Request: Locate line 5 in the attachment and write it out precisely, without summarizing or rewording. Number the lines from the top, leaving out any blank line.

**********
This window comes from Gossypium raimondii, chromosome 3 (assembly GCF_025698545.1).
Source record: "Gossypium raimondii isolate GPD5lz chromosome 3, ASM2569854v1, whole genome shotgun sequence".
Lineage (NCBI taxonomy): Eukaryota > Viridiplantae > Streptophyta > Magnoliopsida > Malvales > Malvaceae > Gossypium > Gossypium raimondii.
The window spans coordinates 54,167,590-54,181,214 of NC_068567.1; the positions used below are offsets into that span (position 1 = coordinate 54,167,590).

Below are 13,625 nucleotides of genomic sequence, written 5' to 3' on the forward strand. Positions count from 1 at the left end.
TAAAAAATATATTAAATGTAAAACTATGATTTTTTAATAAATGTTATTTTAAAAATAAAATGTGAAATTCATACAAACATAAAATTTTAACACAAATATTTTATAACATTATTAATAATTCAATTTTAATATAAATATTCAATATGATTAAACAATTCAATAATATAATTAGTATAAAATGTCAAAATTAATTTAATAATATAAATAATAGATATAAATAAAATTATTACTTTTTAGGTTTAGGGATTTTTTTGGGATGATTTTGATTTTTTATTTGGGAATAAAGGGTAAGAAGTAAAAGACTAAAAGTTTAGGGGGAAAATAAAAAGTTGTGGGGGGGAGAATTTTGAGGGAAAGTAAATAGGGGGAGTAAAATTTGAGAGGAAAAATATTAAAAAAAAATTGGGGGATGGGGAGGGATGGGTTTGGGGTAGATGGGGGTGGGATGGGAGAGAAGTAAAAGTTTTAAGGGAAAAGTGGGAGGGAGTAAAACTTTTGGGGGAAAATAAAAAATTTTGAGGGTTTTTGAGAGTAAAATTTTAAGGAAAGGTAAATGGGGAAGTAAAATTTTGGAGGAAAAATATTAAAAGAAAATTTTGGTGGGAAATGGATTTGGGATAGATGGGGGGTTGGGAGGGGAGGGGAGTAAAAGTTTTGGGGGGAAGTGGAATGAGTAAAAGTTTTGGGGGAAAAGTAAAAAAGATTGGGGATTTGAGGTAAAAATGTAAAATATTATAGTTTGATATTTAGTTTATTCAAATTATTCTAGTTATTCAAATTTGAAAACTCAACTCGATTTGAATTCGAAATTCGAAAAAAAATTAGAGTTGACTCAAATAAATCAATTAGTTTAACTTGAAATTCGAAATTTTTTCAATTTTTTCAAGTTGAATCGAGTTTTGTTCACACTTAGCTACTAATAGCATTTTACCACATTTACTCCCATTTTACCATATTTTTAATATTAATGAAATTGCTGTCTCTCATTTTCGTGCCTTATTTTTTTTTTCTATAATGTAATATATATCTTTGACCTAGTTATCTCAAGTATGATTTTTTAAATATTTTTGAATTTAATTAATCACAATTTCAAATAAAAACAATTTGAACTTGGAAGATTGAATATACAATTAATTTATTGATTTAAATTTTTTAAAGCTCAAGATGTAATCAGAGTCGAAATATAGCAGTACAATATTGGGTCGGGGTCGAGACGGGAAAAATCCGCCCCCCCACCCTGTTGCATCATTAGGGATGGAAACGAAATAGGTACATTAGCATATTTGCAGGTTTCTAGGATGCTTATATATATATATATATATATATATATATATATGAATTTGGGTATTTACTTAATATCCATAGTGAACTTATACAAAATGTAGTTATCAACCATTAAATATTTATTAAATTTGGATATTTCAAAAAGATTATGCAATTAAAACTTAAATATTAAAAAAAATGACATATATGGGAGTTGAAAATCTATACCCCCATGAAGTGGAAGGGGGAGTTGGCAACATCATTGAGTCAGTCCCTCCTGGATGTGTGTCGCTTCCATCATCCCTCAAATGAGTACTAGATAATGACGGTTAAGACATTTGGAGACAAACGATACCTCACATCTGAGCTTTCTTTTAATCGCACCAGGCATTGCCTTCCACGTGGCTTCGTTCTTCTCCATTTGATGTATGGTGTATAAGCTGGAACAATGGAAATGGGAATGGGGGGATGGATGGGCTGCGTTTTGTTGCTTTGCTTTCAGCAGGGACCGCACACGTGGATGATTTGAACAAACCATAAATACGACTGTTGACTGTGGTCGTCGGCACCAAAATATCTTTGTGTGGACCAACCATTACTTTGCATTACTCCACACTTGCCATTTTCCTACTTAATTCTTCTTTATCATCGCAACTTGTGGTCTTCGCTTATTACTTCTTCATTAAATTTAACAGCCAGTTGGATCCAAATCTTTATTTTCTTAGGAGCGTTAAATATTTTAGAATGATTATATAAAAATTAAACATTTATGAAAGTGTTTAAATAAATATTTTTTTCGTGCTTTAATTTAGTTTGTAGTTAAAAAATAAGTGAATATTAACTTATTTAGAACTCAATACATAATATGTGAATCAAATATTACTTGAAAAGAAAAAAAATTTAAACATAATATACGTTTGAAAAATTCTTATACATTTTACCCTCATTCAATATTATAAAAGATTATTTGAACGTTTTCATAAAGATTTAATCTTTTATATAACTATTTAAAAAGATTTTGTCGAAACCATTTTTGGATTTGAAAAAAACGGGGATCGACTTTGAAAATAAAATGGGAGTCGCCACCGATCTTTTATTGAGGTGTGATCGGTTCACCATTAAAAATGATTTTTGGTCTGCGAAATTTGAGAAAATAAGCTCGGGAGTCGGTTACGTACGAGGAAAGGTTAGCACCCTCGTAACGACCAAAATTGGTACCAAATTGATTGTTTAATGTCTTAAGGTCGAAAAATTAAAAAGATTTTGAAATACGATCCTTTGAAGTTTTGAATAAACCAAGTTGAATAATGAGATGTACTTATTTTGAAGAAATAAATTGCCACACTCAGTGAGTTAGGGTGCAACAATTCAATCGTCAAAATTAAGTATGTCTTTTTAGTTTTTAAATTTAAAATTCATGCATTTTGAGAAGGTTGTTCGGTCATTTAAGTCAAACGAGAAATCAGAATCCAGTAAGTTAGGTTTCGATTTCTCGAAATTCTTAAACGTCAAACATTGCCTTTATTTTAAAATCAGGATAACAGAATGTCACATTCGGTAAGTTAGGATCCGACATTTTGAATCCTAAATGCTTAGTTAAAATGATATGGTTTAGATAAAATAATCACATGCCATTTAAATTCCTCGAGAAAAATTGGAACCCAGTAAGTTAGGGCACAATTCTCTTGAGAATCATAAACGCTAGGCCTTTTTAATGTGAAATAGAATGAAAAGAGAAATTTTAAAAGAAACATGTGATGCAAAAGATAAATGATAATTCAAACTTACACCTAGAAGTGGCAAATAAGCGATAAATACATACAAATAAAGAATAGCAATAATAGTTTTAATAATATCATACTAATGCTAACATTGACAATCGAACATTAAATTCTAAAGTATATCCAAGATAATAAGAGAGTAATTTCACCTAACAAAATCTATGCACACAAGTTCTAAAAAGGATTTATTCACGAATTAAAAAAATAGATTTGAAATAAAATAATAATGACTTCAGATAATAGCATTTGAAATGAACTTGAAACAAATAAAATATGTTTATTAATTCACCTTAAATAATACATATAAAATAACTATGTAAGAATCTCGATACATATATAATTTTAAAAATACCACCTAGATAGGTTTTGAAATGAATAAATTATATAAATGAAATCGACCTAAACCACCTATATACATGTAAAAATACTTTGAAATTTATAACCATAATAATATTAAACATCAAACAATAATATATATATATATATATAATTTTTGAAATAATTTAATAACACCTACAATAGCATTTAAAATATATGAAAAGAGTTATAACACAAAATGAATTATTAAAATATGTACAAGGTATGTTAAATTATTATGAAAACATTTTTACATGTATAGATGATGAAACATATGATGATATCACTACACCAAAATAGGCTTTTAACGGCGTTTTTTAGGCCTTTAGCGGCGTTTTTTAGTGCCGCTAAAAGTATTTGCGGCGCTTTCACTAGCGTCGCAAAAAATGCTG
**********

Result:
Below are 13,625 nucleotides of genomic sequence, written 5' to 3' on the forward strand. Positions count from 1 at the left end.